I-10 at St. Louis Street
Monday – Saturday: 9 am – 3 pm
Sunday : 9 am – 12 pm
Holiday Closings Vary
Save our Cemeteries
St. Louis Cemetery No. 2 was established in 1823. It was the fourth cemetery to be constructed in New Orleans. It is three square blocks surrounded by the interstate I-10 and the housing projects. It was an extension to St. Louis No. 1. The city was being ravaged by cholera, typhoid, diphtheria, smallpox, bubonic plague, yellow fever and malaria. The stench of the French Quarter at that time was quit foul because of the chamber pot refuse, dead animals and kitchen slop. However, the residents thought that these odors were caused by evil spirits spread by the deceased. The city planned to open a new cemetery far from the border of the French Quarter to keep these evil spirits away. Creoles and free people of color designed and created the ornate ironwork that is widespread throughout the cemetery.
One of many significant people here is the architect Jacques Nicholas Bussiere de Pouilly buried in 1875. He had great influence on the designs of St. Louis #1 and 2, Girod street Cemetery, Greenwood, and Cypress Grove cemeteries. He designed many extravagant tombs in this cemetery such as the Iberia Society tomb, Plauche tomb and Bouligny tomb to name a few. There is also pirate, Dominique You, who was a lieutenant in the Gulf of Mexico’s largest pirate operation and is said to be Jean Lafitte’s brother. The first mayor of the new American New Orleans, Nicholas Girod was buried here in 1840. Jacques Phillippe Villere, Louisiana’s first native born governor was buried here in 1830.
In 1974 the “Save Our Cemeteries” organization was created to protect the cemetery from being demolished.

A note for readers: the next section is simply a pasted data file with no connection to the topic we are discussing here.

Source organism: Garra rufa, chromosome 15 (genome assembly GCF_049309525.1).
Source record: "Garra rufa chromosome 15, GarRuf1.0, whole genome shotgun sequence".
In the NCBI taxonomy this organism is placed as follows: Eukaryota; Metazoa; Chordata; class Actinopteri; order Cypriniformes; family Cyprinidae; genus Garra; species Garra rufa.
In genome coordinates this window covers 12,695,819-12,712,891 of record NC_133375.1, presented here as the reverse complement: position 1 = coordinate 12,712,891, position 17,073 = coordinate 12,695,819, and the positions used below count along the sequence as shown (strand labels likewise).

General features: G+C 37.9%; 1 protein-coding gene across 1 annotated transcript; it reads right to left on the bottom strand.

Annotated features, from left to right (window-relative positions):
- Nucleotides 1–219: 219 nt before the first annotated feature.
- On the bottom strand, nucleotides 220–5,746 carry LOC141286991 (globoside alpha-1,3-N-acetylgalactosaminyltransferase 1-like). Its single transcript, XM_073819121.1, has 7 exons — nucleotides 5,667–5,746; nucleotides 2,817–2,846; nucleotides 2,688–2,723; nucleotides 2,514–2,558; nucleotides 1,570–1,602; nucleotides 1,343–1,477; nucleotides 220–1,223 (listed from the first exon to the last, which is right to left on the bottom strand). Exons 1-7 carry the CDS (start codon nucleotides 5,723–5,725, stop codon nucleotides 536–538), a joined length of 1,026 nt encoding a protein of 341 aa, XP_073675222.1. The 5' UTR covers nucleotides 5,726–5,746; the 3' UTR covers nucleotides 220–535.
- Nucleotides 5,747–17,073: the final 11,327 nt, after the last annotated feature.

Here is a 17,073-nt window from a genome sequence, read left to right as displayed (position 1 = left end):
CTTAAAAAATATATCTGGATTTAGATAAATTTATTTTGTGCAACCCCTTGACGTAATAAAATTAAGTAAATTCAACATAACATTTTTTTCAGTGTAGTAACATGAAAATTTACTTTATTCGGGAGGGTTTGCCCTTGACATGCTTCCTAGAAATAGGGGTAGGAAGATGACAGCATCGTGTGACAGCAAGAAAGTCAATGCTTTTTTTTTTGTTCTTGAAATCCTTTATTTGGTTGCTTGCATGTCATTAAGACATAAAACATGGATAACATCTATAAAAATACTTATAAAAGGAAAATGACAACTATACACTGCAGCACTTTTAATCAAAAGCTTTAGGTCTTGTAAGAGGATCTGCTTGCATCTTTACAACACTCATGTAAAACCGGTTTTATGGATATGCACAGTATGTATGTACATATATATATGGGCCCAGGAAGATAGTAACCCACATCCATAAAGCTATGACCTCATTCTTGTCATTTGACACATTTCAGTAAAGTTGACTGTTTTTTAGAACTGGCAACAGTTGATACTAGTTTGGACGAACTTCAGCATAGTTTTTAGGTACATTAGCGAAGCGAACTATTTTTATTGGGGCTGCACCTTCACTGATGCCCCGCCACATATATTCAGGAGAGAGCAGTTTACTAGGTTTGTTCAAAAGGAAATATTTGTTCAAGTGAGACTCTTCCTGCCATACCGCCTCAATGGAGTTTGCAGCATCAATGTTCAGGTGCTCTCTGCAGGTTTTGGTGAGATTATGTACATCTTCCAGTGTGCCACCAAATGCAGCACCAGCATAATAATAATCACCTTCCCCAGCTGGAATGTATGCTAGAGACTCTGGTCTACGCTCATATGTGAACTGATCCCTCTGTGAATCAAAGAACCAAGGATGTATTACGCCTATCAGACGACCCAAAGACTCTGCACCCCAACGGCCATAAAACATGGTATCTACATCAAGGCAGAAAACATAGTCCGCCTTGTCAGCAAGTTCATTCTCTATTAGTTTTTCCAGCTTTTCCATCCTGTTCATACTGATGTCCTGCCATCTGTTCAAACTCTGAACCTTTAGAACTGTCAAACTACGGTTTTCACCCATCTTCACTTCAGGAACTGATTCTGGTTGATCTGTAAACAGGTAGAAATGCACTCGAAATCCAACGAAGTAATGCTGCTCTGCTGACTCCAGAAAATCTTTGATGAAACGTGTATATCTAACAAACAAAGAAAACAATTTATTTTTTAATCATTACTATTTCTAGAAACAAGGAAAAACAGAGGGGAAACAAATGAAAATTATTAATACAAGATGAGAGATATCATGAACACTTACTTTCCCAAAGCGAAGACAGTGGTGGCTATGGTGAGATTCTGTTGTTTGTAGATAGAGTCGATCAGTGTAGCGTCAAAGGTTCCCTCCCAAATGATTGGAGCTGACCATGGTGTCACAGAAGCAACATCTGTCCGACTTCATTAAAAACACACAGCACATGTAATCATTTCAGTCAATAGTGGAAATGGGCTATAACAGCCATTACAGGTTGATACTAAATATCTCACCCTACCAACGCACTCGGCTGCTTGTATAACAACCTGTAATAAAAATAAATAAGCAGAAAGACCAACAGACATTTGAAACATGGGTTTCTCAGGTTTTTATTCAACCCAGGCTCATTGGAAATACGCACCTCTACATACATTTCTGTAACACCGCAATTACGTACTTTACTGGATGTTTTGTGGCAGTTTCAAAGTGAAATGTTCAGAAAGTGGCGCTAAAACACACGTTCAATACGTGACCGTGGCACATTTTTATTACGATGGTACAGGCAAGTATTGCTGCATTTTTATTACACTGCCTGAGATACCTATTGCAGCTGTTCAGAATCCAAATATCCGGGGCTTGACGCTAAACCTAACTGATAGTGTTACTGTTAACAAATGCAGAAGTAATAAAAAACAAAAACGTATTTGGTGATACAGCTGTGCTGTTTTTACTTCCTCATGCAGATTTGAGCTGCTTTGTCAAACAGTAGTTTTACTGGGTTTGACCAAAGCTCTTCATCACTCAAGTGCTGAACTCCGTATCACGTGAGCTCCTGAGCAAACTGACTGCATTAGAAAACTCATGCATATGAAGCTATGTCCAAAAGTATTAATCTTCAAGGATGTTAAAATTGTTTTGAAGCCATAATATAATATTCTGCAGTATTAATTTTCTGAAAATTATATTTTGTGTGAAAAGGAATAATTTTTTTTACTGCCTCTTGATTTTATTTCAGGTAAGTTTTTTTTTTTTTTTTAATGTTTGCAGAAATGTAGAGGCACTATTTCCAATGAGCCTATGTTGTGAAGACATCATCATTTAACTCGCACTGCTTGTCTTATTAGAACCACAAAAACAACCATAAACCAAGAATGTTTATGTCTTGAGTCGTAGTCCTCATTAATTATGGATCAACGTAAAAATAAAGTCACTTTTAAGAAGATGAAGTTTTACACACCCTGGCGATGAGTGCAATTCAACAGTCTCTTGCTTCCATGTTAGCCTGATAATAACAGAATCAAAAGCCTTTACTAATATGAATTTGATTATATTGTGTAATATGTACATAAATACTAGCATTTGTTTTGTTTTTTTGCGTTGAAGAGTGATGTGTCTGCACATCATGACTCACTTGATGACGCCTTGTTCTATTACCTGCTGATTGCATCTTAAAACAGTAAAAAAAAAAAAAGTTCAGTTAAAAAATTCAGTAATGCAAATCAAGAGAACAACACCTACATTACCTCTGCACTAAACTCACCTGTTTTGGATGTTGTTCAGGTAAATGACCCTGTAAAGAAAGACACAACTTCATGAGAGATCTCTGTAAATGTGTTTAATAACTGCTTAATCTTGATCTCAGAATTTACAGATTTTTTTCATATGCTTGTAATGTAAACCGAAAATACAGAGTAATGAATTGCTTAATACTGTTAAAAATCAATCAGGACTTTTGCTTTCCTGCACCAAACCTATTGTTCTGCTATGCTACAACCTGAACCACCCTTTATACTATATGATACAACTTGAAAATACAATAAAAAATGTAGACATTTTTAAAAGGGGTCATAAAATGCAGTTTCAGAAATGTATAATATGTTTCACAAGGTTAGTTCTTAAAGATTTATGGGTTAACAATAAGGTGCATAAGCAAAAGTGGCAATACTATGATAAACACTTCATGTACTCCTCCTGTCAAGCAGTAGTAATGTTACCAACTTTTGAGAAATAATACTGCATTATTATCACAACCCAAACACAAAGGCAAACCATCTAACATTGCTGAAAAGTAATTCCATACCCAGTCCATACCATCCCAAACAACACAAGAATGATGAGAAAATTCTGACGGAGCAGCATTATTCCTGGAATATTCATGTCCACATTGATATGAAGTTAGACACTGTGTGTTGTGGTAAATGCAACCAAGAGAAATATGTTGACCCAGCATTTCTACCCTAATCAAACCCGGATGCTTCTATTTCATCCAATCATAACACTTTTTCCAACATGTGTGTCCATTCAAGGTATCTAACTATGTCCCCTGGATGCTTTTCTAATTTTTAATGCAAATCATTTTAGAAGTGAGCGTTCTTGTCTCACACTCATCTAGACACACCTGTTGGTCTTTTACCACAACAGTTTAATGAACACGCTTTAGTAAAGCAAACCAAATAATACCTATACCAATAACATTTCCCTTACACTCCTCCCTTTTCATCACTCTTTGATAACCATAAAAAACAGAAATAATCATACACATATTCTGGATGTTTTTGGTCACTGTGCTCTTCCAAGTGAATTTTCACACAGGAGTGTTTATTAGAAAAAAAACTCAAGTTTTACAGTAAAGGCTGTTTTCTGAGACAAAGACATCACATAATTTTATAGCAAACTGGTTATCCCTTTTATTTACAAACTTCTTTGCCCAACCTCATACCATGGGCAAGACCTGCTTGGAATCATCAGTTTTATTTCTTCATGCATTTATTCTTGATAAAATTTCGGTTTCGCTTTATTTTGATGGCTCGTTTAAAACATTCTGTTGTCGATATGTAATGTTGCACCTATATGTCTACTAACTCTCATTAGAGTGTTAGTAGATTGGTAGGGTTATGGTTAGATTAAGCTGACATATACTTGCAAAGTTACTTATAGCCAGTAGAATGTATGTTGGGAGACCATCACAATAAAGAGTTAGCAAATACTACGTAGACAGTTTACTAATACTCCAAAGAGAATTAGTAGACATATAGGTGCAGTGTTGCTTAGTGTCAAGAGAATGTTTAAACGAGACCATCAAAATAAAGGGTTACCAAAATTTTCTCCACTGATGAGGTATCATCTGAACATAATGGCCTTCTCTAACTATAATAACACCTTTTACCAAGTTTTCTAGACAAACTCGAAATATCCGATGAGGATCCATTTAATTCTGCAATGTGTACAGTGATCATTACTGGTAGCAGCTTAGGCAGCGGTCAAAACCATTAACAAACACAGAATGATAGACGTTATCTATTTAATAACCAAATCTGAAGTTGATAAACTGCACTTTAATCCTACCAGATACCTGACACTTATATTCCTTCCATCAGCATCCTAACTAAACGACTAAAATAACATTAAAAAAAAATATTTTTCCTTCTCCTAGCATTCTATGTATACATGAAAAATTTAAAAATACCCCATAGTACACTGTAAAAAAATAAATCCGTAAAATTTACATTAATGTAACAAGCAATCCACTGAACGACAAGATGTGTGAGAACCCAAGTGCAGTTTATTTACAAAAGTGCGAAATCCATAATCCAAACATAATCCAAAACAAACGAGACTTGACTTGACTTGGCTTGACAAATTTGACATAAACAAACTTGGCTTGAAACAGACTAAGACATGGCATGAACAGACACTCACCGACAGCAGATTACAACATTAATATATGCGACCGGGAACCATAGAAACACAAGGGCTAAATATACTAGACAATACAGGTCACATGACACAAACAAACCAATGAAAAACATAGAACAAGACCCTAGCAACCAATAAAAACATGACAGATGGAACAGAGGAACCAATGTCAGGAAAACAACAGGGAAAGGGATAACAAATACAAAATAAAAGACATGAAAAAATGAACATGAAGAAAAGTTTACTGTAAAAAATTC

St. Louis #2 is located some 3 blocks back from St. Louis #1, bordering Claiborne Avenue. It was consecrated in 1823. A number of notable jazz and rhythm & blues musicians are buried here, including Danny Barker and Ernie K. Doe. Also entombed here is Dominique You, a notorious pirate who assisted in the defense of the city against the British in the Battle of New Orleans. Andre Cailloux, African-American hero of the American Civil War is also buried here.
The cemetery received minor flooding during the aftermath of Hurricane Katrina, and its tombs seemed virtually untouched by the storm when the water went down, aside from the brownish waterline visible on all structures that were flooded.
There are also many notable citizens of 19th and 20th century New Orleans laid to rest here. For example the tomb of Blessed Mother Henriette DeLille, who is a candidate for sainthood by the Catholic Church, Jean Baptiste Dupeire (1795-1874) prominent citizen of New Orleans, among others.
It was listed in National Register of Historic Places in 1975.
St Louis #2 is the younger, but larger brother of St. Louis #1. The cemetery spans three blocks on the I-10 side of the housing projects (which appear to be quite nice: They are built of brick with copper awnings and sit on green manicured lawns). As we approached the entrance a woman who was waiting for the bus said that we are safe because we are by her work, but not to leave anything out for the “motherfuckers” to get. I had heard that this cemetery can get quite dicey and the sign at the entrance reminded us all to be careful. That being said, the only people we came across inside were long dead. St. Louis #2 is essentially a bunch of crypts and oven tombs surrounded by dirt, mud and grass. Some of the graves are very remarkable and well worth investigating.